Como criar smartlinks no Office 365


São Paulo (Congonhas não fecha as 22:30?) Já ouviram dizer algo sobre smartlinks, no Office 365. Eu também não, até ler o post que reproduzo abaixo, do blog Nele é demontrado como o uso de smartlinks pode facilitar a nossa vida (e a dos usuários também) dentro da organização.

How to create Office 365 smart links

What is a smart link?

Traditionally when a customer sets up single sign-on (identity federation) to Office 365, the authentication mechanism used for web browser applications uses the WS-federation passive profile. More details on this mechanism can be found in the blog post “How identity federation works”. Core to this mechanism is a process called “home realm discovery”, whereby the end user needs to provide information to the Office 365 login server, so that the login server can determine if it should authenticate the user, or redirect the user to the on-premise identity provider (the authoritative authentication provider) for that user. In the federation case, this redirect constructs a URL that:

1. Sends the browser to the authoritative AD FS 2.0 server passive login endpoint

2. Encodes where any SAML token issued by the AD FS 2.0 server needs to be posted (i.e. to the Office 365 identity platform)

3. Encodes the relying party service that the user was trying to reach (like the URL for Exchange Online or the Office 365 portal)

This URL is commonly termed a smart link or also an identity provider initiated sign in link.

Why should I care about smart links?

Organizations can deploy smart links internally (by creating a vanity URL that maps to the smart link) that provide:

1. An easier to remember vanity URL for your organization’s users to use when going to Office 365 services, reducing support calls to your IT helpdesk. These vanity URLs can also be written to user’s IE favorites as part of a global policy setting.

2. An improved end user experience when accessing Office 365 services, which increases end user customer satisfaction:

a. Faster authentication to the Office 365 service (two fewer redirects)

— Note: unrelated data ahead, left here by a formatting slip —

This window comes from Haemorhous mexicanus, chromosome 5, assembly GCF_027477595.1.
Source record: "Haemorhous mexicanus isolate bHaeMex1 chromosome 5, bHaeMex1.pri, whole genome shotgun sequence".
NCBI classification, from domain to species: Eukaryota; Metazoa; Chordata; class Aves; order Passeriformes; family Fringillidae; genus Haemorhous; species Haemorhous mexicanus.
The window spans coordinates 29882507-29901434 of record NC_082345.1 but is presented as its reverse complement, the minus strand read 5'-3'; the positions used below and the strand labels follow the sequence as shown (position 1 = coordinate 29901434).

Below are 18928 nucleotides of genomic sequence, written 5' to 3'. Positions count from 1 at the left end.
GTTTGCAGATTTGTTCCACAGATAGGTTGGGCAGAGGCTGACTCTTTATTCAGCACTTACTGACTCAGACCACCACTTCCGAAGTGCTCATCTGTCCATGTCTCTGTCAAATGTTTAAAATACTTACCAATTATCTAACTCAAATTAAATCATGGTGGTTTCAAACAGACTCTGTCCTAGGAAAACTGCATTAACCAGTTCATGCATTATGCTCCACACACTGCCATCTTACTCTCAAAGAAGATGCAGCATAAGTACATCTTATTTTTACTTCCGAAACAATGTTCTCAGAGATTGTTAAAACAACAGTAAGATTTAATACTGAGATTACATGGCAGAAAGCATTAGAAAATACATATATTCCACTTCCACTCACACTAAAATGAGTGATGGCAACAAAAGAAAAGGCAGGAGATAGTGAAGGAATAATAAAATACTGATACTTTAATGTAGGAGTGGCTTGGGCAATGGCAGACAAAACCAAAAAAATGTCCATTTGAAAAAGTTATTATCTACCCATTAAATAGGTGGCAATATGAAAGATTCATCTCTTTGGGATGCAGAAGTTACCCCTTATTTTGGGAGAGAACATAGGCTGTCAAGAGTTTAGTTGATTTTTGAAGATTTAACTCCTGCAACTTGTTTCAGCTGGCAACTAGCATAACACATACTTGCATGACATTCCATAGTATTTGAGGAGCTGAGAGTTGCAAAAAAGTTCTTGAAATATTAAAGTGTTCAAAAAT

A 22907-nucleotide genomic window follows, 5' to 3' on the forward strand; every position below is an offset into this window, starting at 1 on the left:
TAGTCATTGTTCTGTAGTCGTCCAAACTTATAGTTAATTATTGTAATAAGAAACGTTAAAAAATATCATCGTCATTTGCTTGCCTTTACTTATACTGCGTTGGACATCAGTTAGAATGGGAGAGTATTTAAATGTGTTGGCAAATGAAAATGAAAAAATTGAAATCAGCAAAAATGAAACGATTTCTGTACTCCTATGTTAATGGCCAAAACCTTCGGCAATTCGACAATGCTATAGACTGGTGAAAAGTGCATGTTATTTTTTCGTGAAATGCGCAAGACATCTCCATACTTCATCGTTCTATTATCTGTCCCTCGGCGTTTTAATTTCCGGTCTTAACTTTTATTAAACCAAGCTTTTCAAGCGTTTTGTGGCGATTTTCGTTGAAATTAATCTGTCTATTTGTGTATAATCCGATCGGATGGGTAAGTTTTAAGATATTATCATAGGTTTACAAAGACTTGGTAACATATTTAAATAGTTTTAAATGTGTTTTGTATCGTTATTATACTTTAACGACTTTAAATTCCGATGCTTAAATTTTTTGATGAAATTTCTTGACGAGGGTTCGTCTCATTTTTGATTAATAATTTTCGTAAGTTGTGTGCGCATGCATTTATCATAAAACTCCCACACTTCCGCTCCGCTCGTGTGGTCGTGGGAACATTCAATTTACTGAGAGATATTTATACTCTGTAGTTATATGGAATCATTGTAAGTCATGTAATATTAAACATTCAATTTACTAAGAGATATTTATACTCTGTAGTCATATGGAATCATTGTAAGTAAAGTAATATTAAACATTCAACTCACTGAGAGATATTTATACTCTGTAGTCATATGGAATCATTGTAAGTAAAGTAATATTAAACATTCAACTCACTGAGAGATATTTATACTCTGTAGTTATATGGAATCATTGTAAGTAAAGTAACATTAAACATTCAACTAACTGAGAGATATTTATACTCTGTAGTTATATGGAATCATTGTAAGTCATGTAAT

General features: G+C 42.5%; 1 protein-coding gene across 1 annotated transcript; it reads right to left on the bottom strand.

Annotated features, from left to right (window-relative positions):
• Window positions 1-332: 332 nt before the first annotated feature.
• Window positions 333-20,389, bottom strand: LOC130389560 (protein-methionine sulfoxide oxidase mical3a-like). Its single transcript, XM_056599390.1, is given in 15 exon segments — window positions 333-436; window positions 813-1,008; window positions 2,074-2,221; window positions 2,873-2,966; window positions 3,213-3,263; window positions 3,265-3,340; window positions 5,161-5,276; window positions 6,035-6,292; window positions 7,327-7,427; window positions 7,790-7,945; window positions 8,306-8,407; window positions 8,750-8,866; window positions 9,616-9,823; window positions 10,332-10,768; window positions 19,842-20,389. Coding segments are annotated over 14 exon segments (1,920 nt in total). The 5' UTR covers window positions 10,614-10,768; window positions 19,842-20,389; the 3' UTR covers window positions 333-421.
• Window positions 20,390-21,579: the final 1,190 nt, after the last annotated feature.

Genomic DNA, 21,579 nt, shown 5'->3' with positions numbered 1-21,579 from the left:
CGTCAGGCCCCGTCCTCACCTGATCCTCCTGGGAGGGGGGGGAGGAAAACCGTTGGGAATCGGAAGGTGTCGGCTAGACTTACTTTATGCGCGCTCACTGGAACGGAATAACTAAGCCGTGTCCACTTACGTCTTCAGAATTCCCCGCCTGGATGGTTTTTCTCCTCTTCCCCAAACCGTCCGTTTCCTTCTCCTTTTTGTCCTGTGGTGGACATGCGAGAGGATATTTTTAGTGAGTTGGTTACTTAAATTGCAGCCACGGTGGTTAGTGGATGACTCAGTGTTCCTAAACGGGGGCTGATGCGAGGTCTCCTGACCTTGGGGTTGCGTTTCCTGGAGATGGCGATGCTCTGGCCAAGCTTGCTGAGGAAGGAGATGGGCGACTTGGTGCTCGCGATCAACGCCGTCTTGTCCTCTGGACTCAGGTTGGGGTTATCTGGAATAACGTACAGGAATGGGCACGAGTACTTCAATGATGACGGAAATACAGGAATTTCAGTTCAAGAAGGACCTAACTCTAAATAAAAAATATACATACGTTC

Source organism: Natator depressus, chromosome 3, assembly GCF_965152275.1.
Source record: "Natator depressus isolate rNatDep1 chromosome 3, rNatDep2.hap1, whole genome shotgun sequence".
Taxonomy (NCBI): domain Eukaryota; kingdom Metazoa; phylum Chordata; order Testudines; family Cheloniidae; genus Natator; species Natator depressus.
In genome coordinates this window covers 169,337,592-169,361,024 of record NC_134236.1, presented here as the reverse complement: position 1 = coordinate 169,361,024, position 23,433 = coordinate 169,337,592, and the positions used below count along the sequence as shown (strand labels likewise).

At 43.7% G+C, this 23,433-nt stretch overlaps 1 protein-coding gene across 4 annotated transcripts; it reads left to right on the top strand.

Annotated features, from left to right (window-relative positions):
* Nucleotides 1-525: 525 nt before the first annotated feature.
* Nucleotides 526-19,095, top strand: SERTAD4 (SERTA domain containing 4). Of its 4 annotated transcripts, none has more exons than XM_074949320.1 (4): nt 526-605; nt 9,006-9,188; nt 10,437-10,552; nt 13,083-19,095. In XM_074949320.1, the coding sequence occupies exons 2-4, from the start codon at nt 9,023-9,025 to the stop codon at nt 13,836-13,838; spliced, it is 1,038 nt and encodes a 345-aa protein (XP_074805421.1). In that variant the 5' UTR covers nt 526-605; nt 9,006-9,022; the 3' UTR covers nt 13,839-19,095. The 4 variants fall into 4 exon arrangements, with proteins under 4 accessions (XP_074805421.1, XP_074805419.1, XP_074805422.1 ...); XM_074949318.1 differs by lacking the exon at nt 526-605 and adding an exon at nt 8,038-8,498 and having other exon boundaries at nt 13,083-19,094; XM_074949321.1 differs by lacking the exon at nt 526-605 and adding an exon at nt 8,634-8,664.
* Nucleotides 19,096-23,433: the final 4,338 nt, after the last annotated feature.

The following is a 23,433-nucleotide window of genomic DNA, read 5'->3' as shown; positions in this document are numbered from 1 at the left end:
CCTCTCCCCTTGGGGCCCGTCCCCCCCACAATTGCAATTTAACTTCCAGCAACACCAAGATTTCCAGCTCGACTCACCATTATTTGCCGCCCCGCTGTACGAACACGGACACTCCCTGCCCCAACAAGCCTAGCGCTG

b. Users will not have to go through the home realm discovery service

This post describes how an organization can create and deploy smart links for their users.

How to deploy smart links for my organization

Once you understand how to construct a smart link for the target Office 365 service, you can deploy a 302 redirection service on your on-premise web servers. This assumes that you have already set up Single Sign-On (Identity Federation) for Office 365 and have verified that it is working correctly.

Creating a smart link

The simplest way to create a smart link is to turn on an HTTP tracing tool and authenticate to the desired service. In the future, Office 365 may provide a service for administrators to that automatically constructs the smart link. Until that time, please follow the manual instructions below.

1. Open IE and turn on HTTP tracing

2. Perform a federated authentication to the service that you want a smart link for by going to the service (like and signing in.

3. From the HTTP trace tool, find the last line of data that has your AD FS 2.0 address (in the form of https://<your_AD_FS_2.0_Server_public_URL>/adfs/ls) in the list of URLs

4. Copy and paste this line into Microsoft Notepad or a similar editor. You should see something similar to the following (using Contoso and the Office 365 portal as examples):

You’ll need to edit this by removing everything up to the “wa” querystring parameter and also remove the last QS parameter “bk”. See “For reference: Smart Link URL template” for more details on the format of the smart link.

5. Your edited URL forms the smart link that you will use to create a vanity URL for users to reach the Office 365 portal in the most seamless single sign on fashion, by following the steps in “Deploying a smart link”.

Deploying and verifying the smart link

Once you’ve created your smart link, you’ll need to deploy it by creating a vanity URL for your organization’s users to use. In the example above we created a smart link for the Office 365 portal ( Now we’ll create a vanity URL that will redirect (302[1]) to the smart link above.

1. Create a new A record in your domain registrar (like and point this to the IP address of your IIS server that will host your redirection service

2. Create a new web site ( on your IIS server

3. Create a 302 redirection service, and paste the smart link into the target address

4. Test that resolves to the correct IP address inside and outside your corporate network.

5. Open IE and type and you should get seamless single sign-on directly to the Office 365 portal.

For reference: Smart Link URL template


Values for HTTP Message




This is your ADFS passive endpoint URL. It’s normally something like https://<your_AD_FS_2.0_Server_public_URL>/adfs/ls. For example:

Query-string Parameter Semantics




Indicates that the request is for sign-in.

wtrealm= urn:federation:MicrosoftOnline

Indicates that the token is requested by the Office 365 identity system.


This value must be returned with the authentication token that is issued by the AD FS 2.0 server. Typically the wctx parameter contains information relevant to the resource that the user is trying to access.

Creating the value for the Wctx parameter is non-trivial, which is why it is recommended that you use the approach described in “Creating a smart link”.

[1] We’re using a 302 redirection service rather than a DNS CNAME record, because otherwise the user will get a certificate pop-up that the site requested does not match the name on the certificate of the site visited.



Carlos Monteiro.

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